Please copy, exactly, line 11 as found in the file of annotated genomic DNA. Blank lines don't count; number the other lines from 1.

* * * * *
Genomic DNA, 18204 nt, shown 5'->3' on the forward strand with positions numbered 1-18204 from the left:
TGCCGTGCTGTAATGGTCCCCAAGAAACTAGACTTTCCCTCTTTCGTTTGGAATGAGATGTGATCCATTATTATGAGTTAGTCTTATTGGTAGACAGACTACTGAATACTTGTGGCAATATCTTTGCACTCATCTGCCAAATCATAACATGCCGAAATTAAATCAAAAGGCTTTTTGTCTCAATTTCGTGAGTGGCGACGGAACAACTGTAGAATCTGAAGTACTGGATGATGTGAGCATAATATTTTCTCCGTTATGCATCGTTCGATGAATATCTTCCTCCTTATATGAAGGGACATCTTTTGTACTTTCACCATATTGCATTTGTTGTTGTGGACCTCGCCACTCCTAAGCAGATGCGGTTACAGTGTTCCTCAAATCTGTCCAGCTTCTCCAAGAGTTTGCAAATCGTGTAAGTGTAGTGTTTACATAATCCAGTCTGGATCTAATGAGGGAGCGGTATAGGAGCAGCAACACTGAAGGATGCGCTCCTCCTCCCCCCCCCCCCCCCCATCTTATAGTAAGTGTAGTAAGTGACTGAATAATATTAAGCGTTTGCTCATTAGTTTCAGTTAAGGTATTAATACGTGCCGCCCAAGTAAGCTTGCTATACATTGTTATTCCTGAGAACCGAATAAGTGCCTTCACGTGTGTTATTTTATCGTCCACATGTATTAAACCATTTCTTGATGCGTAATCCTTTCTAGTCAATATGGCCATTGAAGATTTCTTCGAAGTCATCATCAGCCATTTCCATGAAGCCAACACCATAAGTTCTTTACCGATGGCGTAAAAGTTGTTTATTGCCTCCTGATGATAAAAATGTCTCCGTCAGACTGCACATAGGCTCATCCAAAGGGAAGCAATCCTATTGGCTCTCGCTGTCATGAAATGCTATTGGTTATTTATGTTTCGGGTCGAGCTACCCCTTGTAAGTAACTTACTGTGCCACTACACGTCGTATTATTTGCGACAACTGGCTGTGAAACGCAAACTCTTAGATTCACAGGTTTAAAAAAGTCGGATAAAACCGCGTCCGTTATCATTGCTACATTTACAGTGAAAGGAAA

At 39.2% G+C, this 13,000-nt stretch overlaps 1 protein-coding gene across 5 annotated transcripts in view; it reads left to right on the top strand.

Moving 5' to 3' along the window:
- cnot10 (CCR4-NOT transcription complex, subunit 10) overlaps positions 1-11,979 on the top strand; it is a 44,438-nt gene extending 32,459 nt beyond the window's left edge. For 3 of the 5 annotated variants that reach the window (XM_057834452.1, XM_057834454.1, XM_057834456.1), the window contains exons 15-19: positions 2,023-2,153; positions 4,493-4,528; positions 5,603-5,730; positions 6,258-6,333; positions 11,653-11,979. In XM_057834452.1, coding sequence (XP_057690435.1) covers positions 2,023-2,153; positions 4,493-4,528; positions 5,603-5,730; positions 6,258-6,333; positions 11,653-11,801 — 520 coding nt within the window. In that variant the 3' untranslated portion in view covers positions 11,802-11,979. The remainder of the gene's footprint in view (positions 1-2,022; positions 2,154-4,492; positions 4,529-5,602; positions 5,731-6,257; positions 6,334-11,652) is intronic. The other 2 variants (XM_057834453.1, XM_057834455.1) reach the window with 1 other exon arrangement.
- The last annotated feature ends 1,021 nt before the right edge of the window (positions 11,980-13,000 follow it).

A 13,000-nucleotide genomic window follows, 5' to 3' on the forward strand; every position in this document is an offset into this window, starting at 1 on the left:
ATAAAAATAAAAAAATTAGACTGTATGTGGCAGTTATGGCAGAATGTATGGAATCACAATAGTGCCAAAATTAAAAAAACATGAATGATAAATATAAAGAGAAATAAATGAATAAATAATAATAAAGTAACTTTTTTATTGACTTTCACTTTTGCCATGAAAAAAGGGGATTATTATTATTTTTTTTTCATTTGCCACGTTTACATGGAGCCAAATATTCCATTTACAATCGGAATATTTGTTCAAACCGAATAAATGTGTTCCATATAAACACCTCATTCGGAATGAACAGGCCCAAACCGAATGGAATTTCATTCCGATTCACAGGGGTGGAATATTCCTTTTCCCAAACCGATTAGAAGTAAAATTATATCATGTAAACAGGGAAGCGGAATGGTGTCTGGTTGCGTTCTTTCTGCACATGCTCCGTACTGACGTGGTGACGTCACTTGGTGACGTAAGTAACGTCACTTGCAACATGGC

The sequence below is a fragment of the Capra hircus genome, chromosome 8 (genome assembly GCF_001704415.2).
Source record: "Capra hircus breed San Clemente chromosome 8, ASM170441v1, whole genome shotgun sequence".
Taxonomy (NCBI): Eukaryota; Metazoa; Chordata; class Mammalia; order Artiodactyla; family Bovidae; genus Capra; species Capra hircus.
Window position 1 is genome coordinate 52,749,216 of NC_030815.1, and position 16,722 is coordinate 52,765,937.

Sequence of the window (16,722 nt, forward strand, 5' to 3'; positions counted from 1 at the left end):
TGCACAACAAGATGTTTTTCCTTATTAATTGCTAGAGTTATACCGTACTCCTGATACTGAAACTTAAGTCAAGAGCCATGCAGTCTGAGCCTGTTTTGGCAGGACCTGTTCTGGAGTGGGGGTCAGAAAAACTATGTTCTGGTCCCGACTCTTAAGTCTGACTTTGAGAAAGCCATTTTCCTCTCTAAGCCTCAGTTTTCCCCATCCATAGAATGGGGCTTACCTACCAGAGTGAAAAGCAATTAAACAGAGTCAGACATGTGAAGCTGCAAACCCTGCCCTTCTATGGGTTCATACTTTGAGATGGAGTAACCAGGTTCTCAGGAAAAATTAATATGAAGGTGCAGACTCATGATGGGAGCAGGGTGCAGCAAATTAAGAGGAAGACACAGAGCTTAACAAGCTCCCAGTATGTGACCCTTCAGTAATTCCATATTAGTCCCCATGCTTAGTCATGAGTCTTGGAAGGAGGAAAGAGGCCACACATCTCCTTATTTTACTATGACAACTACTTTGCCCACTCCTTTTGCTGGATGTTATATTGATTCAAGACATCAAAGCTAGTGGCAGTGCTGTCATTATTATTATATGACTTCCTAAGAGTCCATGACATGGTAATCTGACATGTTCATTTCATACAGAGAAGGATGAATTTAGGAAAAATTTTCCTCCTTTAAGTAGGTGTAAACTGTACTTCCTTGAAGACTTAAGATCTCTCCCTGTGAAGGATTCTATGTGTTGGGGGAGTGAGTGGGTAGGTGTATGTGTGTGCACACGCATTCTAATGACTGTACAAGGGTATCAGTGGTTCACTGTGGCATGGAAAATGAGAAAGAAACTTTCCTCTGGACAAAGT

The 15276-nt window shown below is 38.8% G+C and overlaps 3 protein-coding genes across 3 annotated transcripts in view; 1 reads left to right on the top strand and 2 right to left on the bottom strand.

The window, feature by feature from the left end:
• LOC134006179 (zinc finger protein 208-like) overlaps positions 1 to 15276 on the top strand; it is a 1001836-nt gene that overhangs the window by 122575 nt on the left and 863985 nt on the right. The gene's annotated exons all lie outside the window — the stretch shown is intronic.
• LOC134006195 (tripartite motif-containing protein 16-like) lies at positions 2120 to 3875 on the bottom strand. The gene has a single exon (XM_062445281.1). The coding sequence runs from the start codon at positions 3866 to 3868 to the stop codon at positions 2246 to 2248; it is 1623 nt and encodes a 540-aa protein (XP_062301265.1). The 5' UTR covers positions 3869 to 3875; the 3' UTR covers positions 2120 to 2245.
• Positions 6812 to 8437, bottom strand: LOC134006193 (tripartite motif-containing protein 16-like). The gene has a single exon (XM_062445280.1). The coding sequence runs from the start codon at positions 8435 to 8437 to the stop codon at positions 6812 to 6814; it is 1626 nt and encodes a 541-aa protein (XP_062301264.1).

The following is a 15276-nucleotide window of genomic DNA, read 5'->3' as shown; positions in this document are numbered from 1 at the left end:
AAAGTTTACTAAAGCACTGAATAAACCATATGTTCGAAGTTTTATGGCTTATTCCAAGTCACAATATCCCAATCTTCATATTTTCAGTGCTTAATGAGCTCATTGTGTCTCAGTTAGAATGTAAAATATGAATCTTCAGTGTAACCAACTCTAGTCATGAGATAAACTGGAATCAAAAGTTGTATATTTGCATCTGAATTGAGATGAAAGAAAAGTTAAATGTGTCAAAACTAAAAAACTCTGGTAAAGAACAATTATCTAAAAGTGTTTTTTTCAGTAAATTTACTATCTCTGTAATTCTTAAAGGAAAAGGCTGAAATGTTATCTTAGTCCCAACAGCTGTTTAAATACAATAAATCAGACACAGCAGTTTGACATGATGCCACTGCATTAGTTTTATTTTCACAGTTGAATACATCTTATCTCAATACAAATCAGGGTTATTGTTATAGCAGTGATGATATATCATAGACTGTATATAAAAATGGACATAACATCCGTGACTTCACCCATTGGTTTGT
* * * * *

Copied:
Taxonomy (NCBI): Eukaryota; Metazoa; Chordata; class Mammalia; order Artiodactyla; family Bovidae; genus Capra; species Capra hircus.